Navigation by map and compass is a contingency skill vital to egress maneuvers, foraging in deep woods, hunting on unfamiliar lands, site finding, and other needs that may arise following a Life Altering Event (LAE). Technology, GPS, and modern wayfinding are susceptible to failure. The knowledge of basic LAND-NAV should be learned and practiced.
The purpose of LAND-NAV is to have the capability to follow a route through unfamiliar terrain on foot or by vehicle, using maps and pathfinding tools paired with the knowledge of terrain comprehension. It does not require anything more than a map and compass (and maybe a pencil). Additional tools can aid but are not required. We’ll cover the basics now.
Know your map types. USGS topographical maps in a 1:50,000 scale are recommended. These maps are typically available on OSINT sources online and can be printed by area through sites such as,
Understand the components of a map. A Grid Note is the location of the grid square, typically expressed according to some variation of the Universal Transverse Mercator (UTM) coordinate system. A Declination Diagram shows the relationship between grid north and magnetic north. The Scale is a representative fraction giving the ratio of a map to corresponding distance on the Earth’s surface. Bar Scales are rulers used to convert map to ground distance.
Learn how to read grid coordinates. On a typical UTM topographical (topo) map, each grid represents a 1,000m square. The grid note on the map denotes the region, which is a 100,000m square. In USNG coordinates are expressed by two letters. Keep in mind when plotting grid coordinates, always read right and up.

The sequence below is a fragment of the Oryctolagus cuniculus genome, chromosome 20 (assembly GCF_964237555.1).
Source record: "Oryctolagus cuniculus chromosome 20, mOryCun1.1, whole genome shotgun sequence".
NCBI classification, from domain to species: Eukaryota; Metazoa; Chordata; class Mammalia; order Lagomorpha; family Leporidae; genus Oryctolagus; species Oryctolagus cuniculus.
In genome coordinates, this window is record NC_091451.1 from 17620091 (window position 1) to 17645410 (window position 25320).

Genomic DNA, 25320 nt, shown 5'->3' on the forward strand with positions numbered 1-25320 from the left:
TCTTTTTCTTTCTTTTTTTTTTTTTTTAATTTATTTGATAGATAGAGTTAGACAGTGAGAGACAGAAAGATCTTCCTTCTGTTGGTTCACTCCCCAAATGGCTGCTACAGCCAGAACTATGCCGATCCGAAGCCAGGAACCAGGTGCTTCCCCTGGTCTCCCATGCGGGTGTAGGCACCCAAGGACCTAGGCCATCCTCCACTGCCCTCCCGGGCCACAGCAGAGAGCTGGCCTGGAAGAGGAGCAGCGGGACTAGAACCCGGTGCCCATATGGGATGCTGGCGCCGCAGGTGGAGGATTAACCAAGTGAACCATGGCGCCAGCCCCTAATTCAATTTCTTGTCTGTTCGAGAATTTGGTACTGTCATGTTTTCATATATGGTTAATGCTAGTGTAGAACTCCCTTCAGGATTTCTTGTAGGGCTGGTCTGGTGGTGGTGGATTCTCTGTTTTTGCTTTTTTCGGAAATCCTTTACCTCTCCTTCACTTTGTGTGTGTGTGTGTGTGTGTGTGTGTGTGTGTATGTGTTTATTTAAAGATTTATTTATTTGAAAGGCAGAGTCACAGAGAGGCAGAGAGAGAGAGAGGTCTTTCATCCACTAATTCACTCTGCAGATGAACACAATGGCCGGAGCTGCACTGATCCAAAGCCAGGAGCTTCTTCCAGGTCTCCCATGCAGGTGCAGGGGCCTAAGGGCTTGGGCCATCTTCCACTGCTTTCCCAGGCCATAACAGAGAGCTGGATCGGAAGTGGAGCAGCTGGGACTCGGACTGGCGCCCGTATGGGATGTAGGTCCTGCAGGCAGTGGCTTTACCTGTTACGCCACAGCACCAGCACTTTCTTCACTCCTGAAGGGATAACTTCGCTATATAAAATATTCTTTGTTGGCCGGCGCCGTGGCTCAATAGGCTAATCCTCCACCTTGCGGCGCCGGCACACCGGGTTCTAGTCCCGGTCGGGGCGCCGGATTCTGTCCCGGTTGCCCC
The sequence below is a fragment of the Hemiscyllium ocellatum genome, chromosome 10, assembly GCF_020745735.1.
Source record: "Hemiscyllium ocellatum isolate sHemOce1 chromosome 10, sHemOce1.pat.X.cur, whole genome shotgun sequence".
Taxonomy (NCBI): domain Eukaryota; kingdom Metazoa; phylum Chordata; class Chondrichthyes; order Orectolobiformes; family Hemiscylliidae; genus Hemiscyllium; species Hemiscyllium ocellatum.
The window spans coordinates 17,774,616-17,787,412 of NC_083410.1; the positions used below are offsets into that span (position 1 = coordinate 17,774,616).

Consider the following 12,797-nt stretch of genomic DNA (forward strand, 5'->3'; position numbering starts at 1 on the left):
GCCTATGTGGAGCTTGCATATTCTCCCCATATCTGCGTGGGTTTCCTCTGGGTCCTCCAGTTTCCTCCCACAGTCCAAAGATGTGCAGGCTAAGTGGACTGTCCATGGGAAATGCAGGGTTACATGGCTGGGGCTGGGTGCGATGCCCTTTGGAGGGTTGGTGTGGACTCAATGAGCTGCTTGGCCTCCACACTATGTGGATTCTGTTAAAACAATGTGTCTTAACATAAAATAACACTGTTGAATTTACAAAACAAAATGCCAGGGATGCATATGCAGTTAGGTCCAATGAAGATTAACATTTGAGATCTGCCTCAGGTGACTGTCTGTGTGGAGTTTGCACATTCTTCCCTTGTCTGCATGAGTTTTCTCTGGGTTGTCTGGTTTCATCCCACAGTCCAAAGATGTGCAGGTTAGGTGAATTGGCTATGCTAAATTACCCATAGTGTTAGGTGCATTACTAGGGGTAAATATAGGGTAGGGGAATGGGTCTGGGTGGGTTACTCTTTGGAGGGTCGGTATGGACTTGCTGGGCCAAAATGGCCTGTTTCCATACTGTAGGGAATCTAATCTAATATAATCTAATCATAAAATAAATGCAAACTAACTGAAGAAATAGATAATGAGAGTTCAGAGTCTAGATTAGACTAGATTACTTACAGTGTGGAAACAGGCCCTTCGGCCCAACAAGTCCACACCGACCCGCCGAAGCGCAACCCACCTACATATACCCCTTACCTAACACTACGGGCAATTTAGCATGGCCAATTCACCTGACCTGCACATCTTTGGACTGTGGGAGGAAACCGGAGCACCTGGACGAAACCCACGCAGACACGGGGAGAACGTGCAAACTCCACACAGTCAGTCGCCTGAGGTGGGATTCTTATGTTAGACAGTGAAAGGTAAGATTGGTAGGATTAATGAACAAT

To find the grid location of an object on the map, first find the closest easting line to the west of your target location. Then, find the closest northing line to the south of your target location. This will give you your 4 digit finding. Each further step increases proximity by narrowing down using 2 more digits at a time. Go right and up from the southwest corner of the four digit grid location in 100m increments. Go right and up from the six digit location in 10m increments.
4 digit is accurate to 1,000m
6 digit is accurate to 100m
8 digit is accurate to 10m
You’ll need to be able to visually identify key terrain features and associate your environment’s observations to your map reading observations. The features are categorized as Major, Minor, and Supplementary.
1. Hill: An area of high ground from which the ground slopes away on all sides.
2. Saddle: An area between two hills, where the ground slopes up on two sides, and down on two sides.
3. Valley: Low ground between two ridgelines or high areas.
4. Ridge: Elongated, sloping high-ground area. Contour lines of a ridge will form v’s and u’s that point toward the lower ground.
5. Depression: Sinkhole or other low point in terrain characterized by steep or sheer walls.
6. Draw: A small area of low ground between spurs.
7. Spur: A smaller version of a ridge, usually extending off of a ridge.
8. Cliff: A vertical or near vertical drop-off. Contour lines indicating a cliff will converge, or nearly converge.
9. Cuts and Fills: A man-made cut through high-ground, or fill-in low-ground, respectively. Mountain roads and railroads will often correlate with these features. On the map, the stubby lines of a cut or fill point toward the lower ground.
Summary: This is a rudimentary introduction to LAND-NAV. Prior military or avid-outdoorsmen should find it as a useful refresher but if you have no experience, you’ll want to follow up soon with additional training. Ideally obtain access to a land navigation course on a military base with a SM that could allow you to train with them during off-duty hours.
There are many military manuals, study guides, and civilian orienteering clubs that offer classes and practical exercises. Find one, get training.
Land Navigation is one aspect of a prepper’s responsibility for self-sufficiency. Knowledge of emerging events, law changes, and threats is essential. Sign up for Intel and Situational Awareness updates via the Grayman Briefing.